Stratification,Mixing and Water Quality in
DarwinWater Supply Reservoirs
ReportNo WSAA 34
Theobjectives of the project were to demonstrate the applicability of thereservoir model DYRESM for Manton River Reservoir and Darwin River Reservoir,and to develop causal relationships between the physical behaviour of thereservoirs and water quality. This report details the validation of DYRESM forthese reservoirs, examines the relationships between the frequencies of periodsof stratification and destratification and changes in water quality; anddiscusses management implications.
Comparisonof simulated temperature profiles with field data showed that the modelsimulated the timing of seasonal stratification and destratification fairlyaccurately throughout the validation period and can be confidently used toexamine the impacts of different hydrological and management scenarios on thephysical structure of the water column in Darwin River Reservoir and MantonRiver Reservoir if onsite wind data is available.
Inthese tropical reservoirs oxygen demand is increased due to the high watertemperatures. Iron and manganese concentrations in the hypolimnion increasedramatically following the depletion of oxygen. Water quality problems associatedwith these conditions are largely avoided at the present time by using a systemof variable offtakes and by drawing water from above the thermocline. However,wind induced vertical mixing may result in poor water quality throughout thewater column. This is particularly a problem during the wet season in MantonRiver Reservoir, where topographic sheltering from the prevailing winds resultsin a shallow surface mixed layer.
Incontrast, Darwin River Reservoir is exposed to the prevailing winds, and issubject to more wind induced vertical mixing. Throughout most of the year thethermocline is much deeper in Darwin River Reservoir compared to Manton, andwhen mixing occurs oxygen levels in the surface waters are only slightlyreduced due to the large volume of oxygenated water that mixes withdeoxygenated water.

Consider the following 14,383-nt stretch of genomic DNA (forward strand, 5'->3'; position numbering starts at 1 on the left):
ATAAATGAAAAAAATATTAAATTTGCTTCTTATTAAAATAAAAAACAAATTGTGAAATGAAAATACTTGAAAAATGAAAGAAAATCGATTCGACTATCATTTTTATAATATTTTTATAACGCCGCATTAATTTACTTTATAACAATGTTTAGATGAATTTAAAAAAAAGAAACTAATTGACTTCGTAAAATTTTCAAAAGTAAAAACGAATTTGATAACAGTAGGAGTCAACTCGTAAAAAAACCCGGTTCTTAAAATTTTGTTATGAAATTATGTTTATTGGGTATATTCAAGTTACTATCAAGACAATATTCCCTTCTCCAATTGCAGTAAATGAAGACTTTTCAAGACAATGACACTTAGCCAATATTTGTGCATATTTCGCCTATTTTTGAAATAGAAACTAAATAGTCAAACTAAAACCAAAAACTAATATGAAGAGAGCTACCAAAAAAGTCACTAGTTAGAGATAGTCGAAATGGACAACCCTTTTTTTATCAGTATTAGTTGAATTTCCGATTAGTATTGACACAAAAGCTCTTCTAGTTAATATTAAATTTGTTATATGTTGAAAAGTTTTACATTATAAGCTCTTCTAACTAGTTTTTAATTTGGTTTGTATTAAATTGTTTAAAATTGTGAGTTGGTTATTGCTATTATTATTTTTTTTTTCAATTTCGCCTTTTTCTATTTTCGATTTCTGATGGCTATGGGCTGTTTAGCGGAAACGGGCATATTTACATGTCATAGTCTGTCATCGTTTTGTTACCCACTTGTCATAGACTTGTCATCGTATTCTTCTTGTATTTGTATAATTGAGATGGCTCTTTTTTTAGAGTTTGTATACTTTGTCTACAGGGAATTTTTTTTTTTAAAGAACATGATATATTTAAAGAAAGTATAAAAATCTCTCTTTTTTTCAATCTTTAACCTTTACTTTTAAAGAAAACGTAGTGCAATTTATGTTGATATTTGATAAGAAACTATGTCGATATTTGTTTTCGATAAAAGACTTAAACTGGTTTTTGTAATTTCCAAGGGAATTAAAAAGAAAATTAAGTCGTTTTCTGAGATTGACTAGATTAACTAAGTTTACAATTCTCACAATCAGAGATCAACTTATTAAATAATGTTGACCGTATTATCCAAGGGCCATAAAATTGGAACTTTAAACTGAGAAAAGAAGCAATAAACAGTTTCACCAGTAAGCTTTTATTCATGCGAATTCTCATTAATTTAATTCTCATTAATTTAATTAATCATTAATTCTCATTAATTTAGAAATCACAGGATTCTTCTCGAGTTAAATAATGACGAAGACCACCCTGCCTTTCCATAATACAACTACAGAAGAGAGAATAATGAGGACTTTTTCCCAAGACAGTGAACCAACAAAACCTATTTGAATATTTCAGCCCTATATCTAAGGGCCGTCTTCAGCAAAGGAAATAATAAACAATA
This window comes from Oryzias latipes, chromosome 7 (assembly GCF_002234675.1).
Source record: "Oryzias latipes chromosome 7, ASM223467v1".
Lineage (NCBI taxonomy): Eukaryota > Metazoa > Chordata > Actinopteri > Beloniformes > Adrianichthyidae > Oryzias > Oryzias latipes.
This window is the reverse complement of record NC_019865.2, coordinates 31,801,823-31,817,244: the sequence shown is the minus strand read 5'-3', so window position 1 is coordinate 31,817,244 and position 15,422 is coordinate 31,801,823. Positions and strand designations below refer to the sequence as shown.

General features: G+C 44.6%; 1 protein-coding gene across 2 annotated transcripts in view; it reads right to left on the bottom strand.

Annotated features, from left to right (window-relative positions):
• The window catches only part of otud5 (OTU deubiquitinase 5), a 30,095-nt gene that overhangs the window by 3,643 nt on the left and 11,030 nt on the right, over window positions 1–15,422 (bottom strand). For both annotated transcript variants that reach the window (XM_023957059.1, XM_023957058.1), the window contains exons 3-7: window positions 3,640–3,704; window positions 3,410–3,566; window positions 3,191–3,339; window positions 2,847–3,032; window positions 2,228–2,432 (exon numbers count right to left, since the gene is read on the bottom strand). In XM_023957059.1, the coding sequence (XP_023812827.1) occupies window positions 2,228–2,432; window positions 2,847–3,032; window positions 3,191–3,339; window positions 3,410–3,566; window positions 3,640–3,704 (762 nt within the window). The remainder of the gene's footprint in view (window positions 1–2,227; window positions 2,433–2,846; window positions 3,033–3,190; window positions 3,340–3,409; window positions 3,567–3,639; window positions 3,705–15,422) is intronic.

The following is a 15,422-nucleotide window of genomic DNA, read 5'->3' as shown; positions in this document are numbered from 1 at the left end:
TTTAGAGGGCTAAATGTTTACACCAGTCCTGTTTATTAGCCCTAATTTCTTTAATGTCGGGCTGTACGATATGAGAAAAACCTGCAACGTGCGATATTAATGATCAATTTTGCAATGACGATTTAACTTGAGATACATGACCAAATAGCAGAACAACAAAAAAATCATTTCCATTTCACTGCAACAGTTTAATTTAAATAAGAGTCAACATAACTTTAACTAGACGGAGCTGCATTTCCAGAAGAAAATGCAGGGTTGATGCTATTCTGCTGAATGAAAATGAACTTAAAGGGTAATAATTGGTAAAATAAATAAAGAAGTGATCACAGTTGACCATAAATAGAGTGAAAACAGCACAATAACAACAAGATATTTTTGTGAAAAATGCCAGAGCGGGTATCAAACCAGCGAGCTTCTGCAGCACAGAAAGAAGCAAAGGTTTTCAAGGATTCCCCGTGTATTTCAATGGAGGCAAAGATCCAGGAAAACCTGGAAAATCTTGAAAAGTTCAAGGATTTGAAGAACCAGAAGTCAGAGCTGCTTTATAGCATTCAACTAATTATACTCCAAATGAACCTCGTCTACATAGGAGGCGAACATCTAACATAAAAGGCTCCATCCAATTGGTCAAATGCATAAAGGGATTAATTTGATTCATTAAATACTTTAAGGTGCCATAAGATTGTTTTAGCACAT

Poorsurface water quality in both reservoirs is likely to result from the passageof cyclones, which occur either side of the monsoon period when the reservoirsare stratified. Winds associated with cyclones may be strong enough to causecomplete vertical mixing in both reservoirs.
Therelationship between Lake Number, which describes the susceptibility of a waterbody to wind induced vertical mixing, and water quality in the hypolimnion of thereservoirs was examined. A strong inverse relationship between Lake Number anddissolved oxygen concentration was found in both reservoirs. During periods ofhigh Lake Number the dissolved oxygen in the hypolimnion is rapidly depletedand iron and manganese concentrations increase; when Lake Number falls,turbulent vertical mixing transports oxygen to the hypolimnion and iron andmanganese concentrations decrease.
Witha fairly simple system consisting of a chain of thermistors in the reservoirand an anemometer and the data transmitted back to a base computer, LakeNumbers could be calculated in real time and provide a valuable management toolfor optimising water quality.
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